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Old 01-01-2015, 11:37 AM
 
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I am wanting to replace the bathroom vanity. We're almost there but the problem is the new sink's drain pipe not aligning with the pipe that leads into the p trap and into the wall.

I went to home depot and paid $5 for a flexible accordian pipe but even if it did work, i wouldn't feel comfortable leaving it there due to potential clogging and ripping (the material is super cheap). What are the easiest options here?

The contractor i was using wanted to charge an extra $150 to make this work through cutting the pipe sticking out of the wall.

Unaligned Pipes for Bathroom Sink-imag1168.jpg

Unaligned Pipes for Bathroom Sink-imag1169.jpg

Unaligned Pipes for Bathroom Sink-imag1170.jpg
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Old 01-01-2015, 11:47 AM
 
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The first elbow from the wall is glued? You'd have to cut it off, use a hacksaw. Get a new elbow, do a dry fit and cut more pipe if necessary. Once you have good fit prime and glue both the elbow and pipe and push it on. Hold it in place for about 10 seconds becsue they have a tendency to want to push back out as the glue reacts. It sets extremely fast and can be used immediately so be sure you have it on there right when you push it on. Cost you about $15 but only becsue you need to buy the glue and primer along with the elbow. Get the smallest bottles they have, they can be good for years.

Last edited by thecoalman; 01-01-2015 at 12:00 PM..
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Old 01-01-2015, 11:49 AM
 
Location: The Triad (NC)
25,459 posts, read 55,101,121 times
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Quote:
Originally Posted by nytimes703 View Post
the new sink's drain pipe not aligning with the pipe that leads into the p trap and into the wall.
Then you have to adjust the pipe/fitting. (fwiw few ever do align 100%)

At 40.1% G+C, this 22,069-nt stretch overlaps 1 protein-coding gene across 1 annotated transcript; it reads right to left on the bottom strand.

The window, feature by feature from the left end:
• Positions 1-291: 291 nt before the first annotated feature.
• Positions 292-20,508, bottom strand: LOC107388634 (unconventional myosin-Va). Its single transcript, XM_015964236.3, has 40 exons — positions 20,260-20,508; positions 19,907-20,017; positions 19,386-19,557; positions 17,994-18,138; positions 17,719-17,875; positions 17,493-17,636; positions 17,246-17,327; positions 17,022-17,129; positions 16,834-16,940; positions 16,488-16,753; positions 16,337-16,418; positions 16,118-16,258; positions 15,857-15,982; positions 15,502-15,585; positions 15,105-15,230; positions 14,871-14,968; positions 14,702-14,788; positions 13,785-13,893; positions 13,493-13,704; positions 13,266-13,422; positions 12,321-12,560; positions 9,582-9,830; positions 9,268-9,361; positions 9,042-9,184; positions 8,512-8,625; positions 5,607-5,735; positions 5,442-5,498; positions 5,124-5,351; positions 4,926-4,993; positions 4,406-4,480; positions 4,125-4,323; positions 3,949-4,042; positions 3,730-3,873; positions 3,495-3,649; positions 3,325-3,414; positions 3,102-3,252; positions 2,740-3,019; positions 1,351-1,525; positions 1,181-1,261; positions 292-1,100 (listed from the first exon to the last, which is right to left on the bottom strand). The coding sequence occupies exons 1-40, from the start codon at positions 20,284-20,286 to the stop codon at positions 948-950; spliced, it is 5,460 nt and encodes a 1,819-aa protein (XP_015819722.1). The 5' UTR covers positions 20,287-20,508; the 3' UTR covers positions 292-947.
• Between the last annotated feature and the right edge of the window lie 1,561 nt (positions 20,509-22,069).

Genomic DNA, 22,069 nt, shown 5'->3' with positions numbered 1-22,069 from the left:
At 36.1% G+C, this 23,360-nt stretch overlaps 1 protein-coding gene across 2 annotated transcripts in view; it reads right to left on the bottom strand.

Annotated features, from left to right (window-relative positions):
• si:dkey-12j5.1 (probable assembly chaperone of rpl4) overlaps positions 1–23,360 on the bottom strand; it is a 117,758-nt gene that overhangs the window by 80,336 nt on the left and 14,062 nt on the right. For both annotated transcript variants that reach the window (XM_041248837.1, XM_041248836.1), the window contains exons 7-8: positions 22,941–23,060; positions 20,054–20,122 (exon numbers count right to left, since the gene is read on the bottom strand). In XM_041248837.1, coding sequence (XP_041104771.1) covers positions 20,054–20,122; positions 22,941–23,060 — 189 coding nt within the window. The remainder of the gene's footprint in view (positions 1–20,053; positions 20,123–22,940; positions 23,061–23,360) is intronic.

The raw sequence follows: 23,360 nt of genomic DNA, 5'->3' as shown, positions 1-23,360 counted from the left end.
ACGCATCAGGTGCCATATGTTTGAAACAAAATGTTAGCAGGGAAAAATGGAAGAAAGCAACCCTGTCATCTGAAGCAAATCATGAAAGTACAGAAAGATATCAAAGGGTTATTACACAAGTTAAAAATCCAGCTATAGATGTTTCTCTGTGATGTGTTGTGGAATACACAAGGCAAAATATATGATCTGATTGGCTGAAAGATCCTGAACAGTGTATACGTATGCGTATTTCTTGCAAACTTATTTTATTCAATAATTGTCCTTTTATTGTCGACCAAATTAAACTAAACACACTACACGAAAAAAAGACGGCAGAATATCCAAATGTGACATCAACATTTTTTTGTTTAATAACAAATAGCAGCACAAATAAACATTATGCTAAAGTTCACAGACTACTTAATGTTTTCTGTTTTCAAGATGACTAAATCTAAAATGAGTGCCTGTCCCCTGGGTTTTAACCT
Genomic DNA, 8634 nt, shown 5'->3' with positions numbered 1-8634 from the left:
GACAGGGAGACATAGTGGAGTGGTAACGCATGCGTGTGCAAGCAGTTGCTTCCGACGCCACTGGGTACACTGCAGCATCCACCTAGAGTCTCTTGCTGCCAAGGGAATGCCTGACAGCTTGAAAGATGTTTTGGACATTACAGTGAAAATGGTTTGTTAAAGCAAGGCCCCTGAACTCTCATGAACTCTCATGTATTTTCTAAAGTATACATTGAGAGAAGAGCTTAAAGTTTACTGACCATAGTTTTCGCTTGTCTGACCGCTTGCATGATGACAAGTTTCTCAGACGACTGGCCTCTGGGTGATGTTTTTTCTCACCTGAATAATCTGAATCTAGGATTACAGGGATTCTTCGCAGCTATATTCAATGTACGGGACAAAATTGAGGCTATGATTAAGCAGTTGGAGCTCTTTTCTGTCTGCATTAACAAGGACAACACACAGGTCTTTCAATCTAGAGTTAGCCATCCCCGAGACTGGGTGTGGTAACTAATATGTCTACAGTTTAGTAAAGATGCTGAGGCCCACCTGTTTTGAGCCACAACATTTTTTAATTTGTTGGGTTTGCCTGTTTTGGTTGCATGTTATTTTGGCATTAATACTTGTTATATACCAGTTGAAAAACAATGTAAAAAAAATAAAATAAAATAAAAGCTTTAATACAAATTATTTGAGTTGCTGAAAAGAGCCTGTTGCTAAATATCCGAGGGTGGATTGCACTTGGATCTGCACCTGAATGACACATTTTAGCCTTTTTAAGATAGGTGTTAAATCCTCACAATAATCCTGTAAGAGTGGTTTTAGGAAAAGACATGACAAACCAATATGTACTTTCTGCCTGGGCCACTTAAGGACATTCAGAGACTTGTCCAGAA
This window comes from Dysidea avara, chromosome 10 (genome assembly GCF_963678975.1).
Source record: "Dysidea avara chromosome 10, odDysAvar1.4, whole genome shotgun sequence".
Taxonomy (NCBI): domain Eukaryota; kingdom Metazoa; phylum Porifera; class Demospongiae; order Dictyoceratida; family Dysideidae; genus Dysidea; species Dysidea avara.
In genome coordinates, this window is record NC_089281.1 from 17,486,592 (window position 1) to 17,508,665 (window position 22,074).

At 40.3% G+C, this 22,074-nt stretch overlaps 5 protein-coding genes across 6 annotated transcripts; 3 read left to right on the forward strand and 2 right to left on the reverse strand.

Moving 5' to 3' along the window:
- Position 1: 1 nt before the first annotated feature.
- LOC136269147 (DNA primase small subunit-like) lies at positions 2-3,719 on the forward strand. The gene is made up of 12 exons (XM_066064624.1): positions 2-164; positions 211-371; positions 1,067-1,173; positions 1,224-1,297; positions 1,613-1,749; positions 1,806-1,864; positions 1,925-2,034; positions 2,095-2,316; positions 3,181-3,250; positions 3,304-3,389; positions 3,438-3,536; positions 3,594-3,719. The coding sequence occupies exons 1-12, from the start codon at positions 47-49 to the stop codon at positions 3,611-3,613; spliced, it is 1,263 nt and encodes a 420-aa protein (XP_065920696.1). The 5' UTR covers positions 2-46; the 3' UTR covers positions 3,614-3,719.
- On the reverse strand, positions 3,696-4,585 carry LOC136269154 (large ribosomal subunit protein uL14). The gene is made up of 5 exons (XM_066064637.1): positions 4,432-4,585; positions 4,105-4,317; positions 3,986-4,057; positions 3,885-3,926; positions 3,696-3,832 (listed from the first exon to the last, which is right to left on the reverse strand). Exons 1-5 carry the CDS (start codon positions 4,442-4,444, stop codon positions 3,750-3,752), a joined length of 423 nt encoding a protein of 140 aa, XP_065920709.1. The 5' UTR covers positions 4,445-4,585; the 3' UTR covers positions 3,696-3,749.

Quote:
The contractor i was using wanted to charge an extra $150 to make this work
through cutting the pipe sticking out of the wall.
That's the way to do it right...
making those connections last in the sequence.

Set the trap to the tailpiece...
extend the trap arm back toward the wall.
make up the hi/lo or left/right adjustment needed at the wall
to get the trap assembly to connected to the stub out.
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Old 01-01-2015, 11:50 AM
 
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Not sure. I will take a wrench and try twisting it off.
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Old 01-01-2015, 12:05 PM
 
36,076 posts, read 36,793,758 times
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Quote:
Originally Posted by nytimes703 View Post
Not sure. I will take a wrench and try twisting it off.
A wrench on what? The first elbow coming off the wall that is pointing down is probably glued becsue I don't see any compression fittings. The only way you can get that off is to cut it off.
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Old 01-01-2015, 12:10 PM
 
36,076 posts, read 36,793,758 times
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One other thing, if you do cut it then cut is as close to the elbow as you can. You can always take more off.
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Old 01-01-2015, 12:21 PM
 
28,019 posts, read 65,936,338 times
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Default Recipe for disaster...

Quote:
Originally Posted by nytimes703 View Post
Not sure. I will take a wrench and try twisting it off.
No offense, but "taking a wrench" to a GLUED PVC fitting / pipe is NOT going to end well.

The general setup for an "in vanity" drain connection is that you should DRY FIT everything and plan on rotating the trap to align to the tail piece. There are LOTS of videos about how to do this properly. There is really no reason to GLUE any part of the tailpiece or trap. The most common bathroom traps are set up with ridges so you can loosen / tighten these by hand to retrieve a dropped piece of jewelery / clear hair clogs . This is not perfect but it shows both the proper type of trap and the typical amount of offset --

The only time you would open up the wall and align the drain to be centered is in installations where the trap is exposed -- the "floating sinks" without a cabinet style vanity are most often done this way... Honestly there is no reason to do this unless you have the fancy chrome exposed trap. In such a case you would have all the pieces on hand prior to doing "rough-in" for the plumbing. Ideally the plumber you hire for this kind of work is borderline OCD -- you want somebody that measures everything half a dozen times before they make a single cut. Lots of mainstream plumbing shops HATE this kind of work as it is going to result in a very high charge based on hourly rates. Believe it or not most plumber do not like giving clients very large labor bills but if the idea is you want some "zen symmetry" style exposed wall hung sink even being 1/4" away from the centerline is going to ruin the look...

Last edited by chet everett; 01-01-2015 at 01:28 PM..
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